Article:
Blackjack Strategy: Hard 17-21

At long last, we are at the conclusion of my step-by-step strategy guide for hard hands. The right decisions to make in these situations is contingent on the odds. Certain cards are more likely to be dealt than others and you also have to play the percentages for what card the dealer has in the hole and what cards he will be dealt. To make things easier, math wizards who are a lot smarter than you or me have come up with the answers a long time ago. It’s called blackjack basic strategy and a chart of it can be found here. Memorizing that strategy will go a long way toward lowering the house edge and will cause you to win a lot more money (or lose less). Here is what to do when you have a hard 17, 18, 19, 20 or 21.

The strategy for these hands is simple. Stand. Always. No matter what the dealer has. Got it? Good.

First, let’s look at the obvious. A hard 17-21 is a good hand. There are only a few hands that can beat you. However, because your hand is so high, if you were to hit you would have a good chance at busting. Take a hard 17 for instance. There are only four cards that can help your hand if you hit: an ace, a two, a three or a four. If you receive any other card when hitting, you will bust and lose the hand. Not only that, but the card you are statistically the most likely to be dealt (a 10) is one of the cards that would bust you.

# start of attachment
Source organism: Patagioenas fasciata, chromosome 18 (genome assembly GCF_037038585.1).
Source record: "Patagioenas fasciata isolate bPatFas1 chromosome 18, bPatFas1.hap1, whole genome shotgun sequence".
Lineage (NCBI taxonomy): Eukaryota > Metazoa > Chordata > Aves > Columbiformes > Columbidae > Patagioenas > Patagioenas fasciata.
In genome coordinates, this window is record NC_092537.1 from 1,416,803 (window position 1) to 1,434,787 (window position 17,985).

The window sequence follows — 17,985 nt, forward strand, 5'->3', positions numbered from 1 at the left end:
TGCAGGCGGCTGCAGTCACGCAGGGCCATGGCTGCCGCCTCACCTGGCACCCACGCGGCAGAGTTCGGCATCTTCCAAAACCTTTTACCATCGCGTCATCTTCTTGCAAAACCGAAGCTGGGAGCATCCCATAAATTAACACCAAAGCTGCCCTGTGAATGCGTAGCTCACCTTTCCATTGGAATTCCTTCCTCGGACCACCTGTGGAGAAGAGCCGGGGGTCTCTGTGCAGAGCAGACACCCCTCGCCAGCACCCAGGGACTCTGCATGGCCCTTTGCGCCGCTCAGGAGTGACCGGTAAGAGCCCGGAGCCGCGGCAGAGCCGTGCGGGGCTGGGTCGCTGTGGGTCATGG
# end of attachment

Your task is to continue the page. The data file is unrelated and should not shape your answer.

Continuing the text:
For that reason, it is best to stand on a hard 17. In doing so, you’re basically hoping that the dealer will bust. That is because a dealer will draw to a 17, so they will never stand on any hand lower than yours. If you have a hard 17, you need the dealer to bust (or you can have a push if you both have 17). Your odds are still better than trying to improve your hand, though.

The likelihood of hurting your hand rather than helping it only increases as your hand gets higher. A hard 18 can only be improved with an ace, two or three. Everything else would cause you to bust. It is also a difficult hand for the dealer to beat, since they would stand on a 17. You have a good chance of either beating a dealer 17 or having the dealer bust. In any case, your odds are significantly better to stand on the 18 than to try to improve your hand.

A hard 19 is an even better hand than an 18 and it can only be helped by an ace or a two. A hard 20 can only be helped by an ace. Both hands will bust if you draw anything else. They’re also very difficult for the dealer to beat without busting. A 21, of course, is impossible to beat (the best the dealer can do is tie with a 21 of his own).

For that reason, if you have a hard hand from 17 to 21, you should always stand.

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